What happened to all the antimatter from the early universe ? Image Credit: NASA / Hubble
A team at the CERN facility near Geneva, Switzerland have been experimenting with antihydrogen atoms.
In physics, it is predicted that for every particle of matter that exists there should also be a particle of antimatter. When the two particles collide, a large amount of energy is released, annihilating both.
One of the biggest mysteries of antimatter concerns the fact that the Big Bang should have produced both matter and antimatter in equal measure back when the universe began.
These days however just about everything we see is comprised of matter, not antimatter. So where did all the antimatter go ? It is a question that scientists have been trying to answer for years.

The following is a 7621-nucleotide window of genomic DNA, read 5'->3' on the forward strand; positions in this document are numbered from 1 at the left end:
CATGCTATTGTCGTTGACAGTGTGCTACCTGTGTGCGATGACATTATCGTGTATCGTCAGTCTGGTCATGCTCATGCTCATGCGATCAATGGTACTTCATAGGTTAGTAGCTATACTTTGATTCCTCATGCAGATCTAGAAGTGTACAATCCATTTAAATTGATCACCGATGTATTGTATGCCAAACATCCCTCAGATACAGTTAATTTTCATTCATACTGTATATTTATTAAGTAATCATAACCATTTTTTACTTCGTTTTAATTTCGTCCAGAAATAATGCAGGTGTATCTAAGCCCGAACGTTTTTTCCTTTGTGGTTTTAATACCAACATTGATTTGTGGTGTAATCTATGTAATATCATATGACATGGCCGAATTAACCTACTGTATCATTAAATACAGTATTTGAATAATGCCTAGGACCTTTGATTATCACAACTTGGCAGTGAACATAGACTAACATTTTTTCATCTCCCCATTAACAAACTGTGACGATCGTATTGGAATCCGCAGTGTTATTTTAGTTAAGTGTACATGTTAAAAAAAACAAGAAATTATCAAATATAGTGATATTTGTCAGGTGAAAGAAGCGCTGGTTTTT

Now though, a team at CERN's ALPHA experiment have succeeded for the first time in trapping antihydrogen atoms long enough to compare them to regular matter hydrogen atoms.
The results show that the antihydrogen atoms gave off the same light spectrum as hydrogen atoms, further cementing the idea that one is an exact reflection of the other.
As to why the universe simply didn't collapse in on itself the moment it came in to being, ALPHA experiment spokesman Professor Jeffrey Hangst offered up the following response:"Something happened, some small asymmetry that led some of the matter to survive, and we simply have no good idea what explains that right now."
Source: Big Think | Comments (52)
Similar stories based on this topic: